Marie-Elsa Bragg

Radio 4 Sunday Worship Reinventing Eden, 3 September 2017

Marie-Elsa contributed a piece on Gethsemane linking it with the story of Sisyphus.
Reinventing Eden
Sunday Worship

Sunday Worship visits the garden of Lambeth Palace, home of the Archbishop of Canterbury, during their summer opening to the public. The service journeys from the Garden of Eden to Gethsemane to the river of the water of life - Eden restored - at the end of the Book of Revelation. It features reflections from the Rt Revd Nicholas Holtam, Bishop of Salisbury and the author Marie Elsa Bragg. The service is led by the Revd Isabelle Hamley, Chaplain to the Archbishop of Canterbury and the preacher is the Dean of Clare College, Cambridge, the Revd Dr Jamie Hawkey. The music is led by St Martin’s Voices from St Martin-in-the-Fields. Producer Andrew Earis.

The seeds of ascension were in Gethsemane.
The apple became the olive;
The pain of knowledge turning to surrender.
Above was the Mount of Olives
where Jesus would ascend and light
would whitened our faces, so that, for a moment,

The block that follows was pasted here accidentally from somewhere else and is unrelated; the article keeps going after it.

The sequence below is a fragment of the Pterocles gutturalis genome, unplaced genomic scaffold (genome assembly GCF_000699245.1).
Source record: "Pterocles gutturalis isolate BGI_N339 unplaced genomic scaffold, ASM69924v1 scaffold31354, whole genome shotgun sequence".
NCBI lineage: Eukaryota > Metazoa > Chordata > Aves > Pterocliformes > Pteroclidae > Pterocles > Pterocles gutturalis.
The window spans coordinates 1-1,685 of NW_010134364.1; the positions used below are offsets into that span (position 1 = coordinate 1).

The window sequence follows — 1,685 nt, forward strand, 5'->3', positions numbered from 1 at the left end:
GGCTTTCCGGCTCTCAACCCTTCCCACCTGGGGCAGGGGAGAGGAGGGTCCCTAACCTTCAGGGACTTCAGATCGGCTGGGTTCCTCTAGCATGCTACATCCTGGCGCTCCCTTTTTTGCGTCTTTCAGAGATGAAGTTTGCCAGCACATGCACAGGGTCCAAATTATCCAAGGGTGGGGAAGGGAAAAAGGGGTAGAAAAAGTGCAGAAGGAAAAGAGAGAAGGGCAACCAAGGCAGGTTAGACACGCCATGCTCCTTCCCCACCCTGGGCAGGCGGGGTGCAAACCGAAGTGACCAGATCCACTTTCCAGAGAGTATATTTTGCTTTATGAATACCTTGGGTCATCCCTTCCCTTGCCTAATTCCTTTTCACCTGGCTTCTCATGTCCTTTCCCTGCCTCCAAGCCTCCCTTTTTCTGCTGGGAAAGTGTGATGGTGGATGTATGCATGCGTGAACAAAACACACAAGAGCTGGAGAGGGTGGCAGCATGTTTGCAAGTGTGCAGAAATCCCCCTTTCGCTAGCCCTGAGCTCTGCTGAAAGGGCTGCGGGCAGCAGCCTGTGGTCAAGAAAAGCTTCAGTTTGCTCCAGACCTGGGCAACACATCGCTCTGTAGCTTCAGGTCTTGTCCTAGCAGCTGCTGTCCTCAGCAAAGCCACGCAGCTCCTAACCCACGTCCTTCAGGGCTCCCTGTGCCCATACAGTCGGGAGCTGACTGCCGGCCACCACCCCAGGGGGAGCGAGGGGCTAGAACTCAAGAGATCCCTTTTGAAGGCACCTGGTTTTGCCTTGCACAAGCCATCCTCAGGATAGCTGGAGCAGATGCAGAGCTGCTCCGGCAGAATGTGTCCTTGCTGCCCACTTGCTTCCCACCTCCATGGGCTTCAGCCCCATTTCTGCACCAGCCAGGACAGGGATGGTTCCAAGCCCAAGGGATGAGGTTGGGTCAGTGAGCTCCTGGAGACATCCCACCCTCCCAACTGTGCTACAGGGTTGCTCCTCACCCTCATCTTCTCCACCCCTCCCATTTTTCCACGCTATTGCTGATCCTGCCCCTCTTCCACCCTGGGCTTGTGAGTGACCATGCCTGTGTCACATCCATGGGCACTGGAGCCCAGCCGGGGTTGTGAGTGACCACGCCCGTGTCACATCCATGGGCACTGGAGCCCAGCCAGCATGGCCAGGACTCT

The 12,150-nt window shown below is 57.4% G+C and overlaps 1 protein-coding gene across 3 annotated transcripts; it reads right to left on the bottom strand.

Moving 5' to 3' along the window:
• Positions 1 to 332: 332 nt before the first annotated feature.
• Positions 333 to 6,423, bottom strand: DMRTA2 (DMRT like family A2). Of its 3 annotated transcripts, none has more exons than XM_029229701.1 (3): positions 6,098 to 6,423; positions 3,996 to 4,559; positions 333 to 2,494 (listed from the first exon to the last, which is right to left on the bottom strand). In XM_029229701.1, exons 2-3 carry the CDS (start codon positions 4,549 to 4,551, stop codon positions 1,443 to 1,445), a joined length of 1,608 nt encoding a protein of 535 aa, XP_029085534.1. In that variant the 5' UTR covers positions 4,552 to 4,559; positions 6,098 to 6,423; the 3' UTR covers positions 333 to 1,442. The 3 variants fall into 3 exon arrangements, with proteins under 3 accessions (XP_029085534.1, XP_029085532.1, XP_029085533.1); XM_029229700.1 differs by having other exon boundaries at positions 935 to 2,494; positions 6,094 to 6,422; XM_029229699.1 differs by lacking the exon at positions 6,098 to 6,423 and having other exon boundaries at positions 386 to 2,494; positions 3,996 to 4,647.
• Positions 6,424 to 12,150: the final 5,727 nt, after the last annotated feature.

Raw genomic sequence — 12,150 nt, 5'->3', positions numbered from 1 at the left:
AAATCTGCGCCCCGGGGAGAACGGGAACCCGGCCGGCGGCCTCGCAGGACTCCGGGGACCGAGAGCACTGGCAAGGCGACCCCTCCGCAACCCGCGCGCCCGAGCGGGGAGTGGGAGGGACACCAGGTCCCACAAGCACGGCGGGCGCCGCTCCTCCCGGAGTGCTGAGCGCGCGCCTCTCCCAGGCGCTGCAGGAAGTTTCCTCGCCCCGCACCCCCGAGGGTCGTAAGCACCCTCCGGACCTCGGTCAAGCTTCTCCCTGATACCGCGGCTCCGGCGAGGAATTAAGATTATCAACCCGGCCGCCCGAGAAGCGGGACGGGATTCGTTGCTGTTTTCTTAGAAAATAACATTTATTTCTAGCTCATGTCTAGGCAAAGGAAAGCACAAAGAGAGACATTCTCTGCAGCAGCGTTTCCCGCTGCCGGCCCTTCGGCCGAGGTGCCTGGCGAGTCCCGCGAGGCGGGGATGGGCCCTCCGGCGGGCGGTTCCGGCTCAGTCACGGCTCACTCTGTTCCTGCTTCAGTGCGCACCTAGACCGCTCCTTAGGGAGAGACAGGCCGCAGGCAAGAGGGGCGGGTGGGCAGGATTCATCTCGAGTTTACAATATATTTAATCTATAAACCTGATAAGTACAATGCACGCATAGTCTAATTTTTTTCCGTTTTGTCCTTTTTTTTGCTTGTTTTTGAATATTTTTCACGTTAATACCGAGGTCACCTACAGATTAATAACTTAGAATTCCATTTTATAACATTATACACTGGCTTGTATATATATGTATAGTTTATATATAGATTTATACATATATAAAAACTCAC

there would be no sleep; no day or night.
Ground would then reclaim us; our eyes
blinking as we fall back into the garden.
Falling again into doubt, prostrate in grief.
The weight of our lives now like a boulder
to be rolled once more towards the peak;
a storm, an avalanche, an absurd weight
ever cutting in to draw us back.
Sisyphus pushed his arrogance with
Persephone watching unseen from behind.
A winter rich in fermentation for spring.
Jesus grieved in Gethsemane
prostrate to the east,
the dark eye of a tomb
in the valley below.
Its stone walls painted
with seasons and seas,
the linen soon imprinted.
I dreamt once that I pushed
my boulder so close to the peak it rolled
back and through Gethsemane
down to the tomb.
I dreamt it was the one they used
to close Him in. When I arrived
in search of it I set my shoulder
to the chipped stone, pushing it
again towards the peak.
On my way, I passed a gardener
and a woman standing so still
it was as if they had no breath.
And somewhere in the evening chorus
I heard a noise that could have been my name.
I think the woman held a dusty veil.
I think the gardener’s palms were marked with seeds.